All Will Be Well

Julian of Norwich lived in England in the 14 th century. The Black Death had reduced the population of the country by a half and Julian became sick after the 3 rd outbreak of the plague. One night whilst ill, she received 16 revelations of the love of God which she called “showings of the Passion of Christ.” Miraculously Julian recovered and gave her life to God by the solitary vocation of an anchoress. In effect, she was a hermit who devoted herself to prayer, contemplation and reading scripture.

She lived in a small room built into the wall of a church from where she could see the altar. Her food was delivered to her at her window, often in repayment for counselling.

Does any of this very brief history remind you of anything that we are experiencing today? Shut in away from family and friends, food being delivered, seeing the St Martin's altar through the small window of a computer. Trying to find calm, quiet and focus in a chaotic world.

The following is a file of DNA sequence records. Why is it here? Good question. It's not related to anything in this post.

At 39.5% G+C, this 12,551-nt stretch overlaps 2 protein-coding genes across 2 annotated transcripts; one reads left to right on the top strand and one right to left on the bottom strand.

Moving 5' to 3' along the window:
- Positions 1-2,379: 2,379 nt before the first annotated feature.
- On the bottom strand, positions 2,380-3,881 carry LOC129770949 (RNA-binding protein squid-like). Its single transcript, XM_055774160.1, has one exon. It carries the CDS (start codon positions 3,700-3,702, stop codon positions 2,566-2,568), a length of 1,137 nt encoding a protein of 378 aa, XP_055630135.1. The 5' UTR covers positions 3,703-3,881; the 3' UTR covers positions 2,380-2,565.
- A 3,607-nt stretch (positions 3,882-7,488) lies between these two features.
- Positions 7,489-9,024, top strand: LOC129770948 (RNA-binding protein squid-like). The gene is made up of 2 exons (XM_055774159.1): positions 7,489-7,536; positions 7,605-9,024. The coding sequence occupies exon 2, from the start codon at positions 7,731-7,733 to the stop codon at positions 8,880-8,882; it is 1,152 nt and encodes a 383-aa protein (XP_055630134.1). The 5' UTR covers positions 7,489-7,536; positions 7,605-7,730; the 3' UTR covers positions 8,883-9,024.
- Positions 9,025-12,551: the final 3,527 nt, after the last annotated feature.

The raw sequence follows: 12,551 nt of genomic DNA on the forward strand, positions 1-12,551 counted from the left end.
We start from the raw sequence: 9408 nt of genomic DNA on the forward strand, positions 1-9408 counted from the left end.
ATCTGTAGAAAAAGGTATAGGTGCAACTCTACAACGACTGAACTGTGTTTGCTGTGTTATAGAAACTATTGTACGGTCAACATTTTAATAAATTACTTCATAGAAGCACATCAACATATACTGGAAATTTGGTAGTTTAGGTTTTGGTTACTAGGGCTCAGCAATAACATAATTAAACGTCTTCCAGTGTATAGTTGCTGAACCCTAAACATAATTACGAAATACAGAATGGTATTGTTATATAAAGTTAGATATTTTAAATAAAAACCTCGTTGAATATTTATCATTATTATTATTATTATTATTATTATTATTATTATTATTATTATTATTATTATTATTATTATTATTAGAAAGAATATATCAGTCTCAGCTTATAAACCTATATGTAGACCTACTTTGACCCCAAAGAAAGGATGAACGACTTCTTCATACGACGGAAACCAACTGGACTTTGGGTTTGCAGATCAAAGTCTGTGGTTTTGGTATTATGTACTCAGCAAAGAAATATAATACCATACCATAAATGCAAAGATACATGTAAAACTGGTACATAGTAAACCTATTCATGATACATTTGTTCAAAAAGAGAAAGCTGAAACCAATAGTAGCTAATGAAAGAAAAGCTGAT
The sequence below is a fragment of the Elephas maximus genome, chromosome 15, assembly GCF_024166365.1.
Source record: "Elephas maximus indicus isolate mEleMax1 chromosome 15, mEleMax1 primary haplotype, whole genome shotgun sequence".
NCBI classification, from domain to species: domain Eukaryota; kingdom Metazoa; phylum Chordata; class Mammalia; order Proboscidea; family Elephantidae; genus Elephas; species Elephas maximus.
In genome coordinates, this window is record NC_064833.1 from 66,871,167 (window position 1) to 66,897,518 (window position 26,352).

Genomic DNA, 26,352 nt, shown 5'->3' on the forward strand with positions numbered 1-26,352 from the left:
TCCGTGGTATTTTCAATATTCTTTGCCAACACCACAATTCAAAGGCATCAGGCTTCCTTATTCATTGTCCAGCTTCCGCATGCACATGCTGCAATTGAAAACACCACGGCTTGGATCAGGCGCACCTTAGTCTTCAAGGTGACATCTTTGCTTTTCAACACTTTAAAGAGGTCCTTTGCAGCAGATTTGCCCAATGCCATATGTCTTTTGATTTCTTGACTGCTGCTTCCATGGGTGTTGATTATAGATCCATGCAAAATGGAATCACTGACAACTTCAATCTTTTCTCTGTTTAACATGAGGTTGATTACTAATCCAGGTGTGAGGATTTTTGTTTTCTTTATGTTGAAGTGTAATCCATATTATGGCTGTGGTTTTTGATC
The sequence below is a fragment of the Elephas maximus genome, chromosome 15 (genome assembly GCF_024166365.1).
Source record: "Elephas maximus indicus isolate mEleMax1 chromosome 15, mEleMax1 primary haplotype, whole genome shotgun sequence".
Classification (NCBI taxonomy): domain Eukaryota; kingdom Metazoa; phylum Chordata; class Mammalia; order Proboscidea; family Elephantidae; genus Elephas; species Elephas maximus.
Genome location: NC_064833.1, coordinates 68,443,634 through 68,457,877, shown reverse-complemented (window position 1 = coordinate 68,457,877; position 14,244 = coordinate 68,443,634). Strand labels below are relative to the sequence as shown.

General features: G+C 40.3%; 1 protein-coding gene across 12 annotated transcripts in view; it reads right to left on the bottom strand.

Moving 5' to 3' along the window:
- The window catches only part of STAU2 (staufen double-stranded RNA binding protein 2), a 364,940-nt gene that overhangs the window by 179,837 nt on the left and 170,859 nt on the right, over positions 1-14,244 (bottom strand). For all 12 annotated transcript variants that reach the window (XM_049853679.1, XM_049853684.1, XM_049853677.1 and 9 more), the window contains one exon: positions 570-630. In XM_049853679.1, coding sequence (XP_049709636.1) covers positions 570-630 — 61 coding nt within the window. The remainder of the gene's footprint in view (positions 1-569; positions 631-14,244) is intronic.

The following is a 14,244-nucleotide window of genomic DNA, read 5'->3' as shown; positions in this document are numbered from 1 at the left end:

With a world in flux, we seek answers to our questions just as Julian did in the 14 th century. And to find answers for ourselves, we pray, we meditate, we listen, and we nourish our heart, mind, soul and body while waiting for the day that we can again celebrate sharing bread together.

There are many lessons we can learn from Julian. She received deep insight into God’s sufferings and love for us through her reading of Scripture. She knew God to be a God who enfolds us in love. One of the most famous quotes attributed to Julian of Norwich is “ All shall be well, and all shall be well, and all manner of thing shall be well. ” Not because things are easy, but because she hoped in a loving God. May we not only learn from her example, but come to know the power of God’s love as richly and deeply as she knew it to be.
 
The Rev. Gill Keyworth
Deacon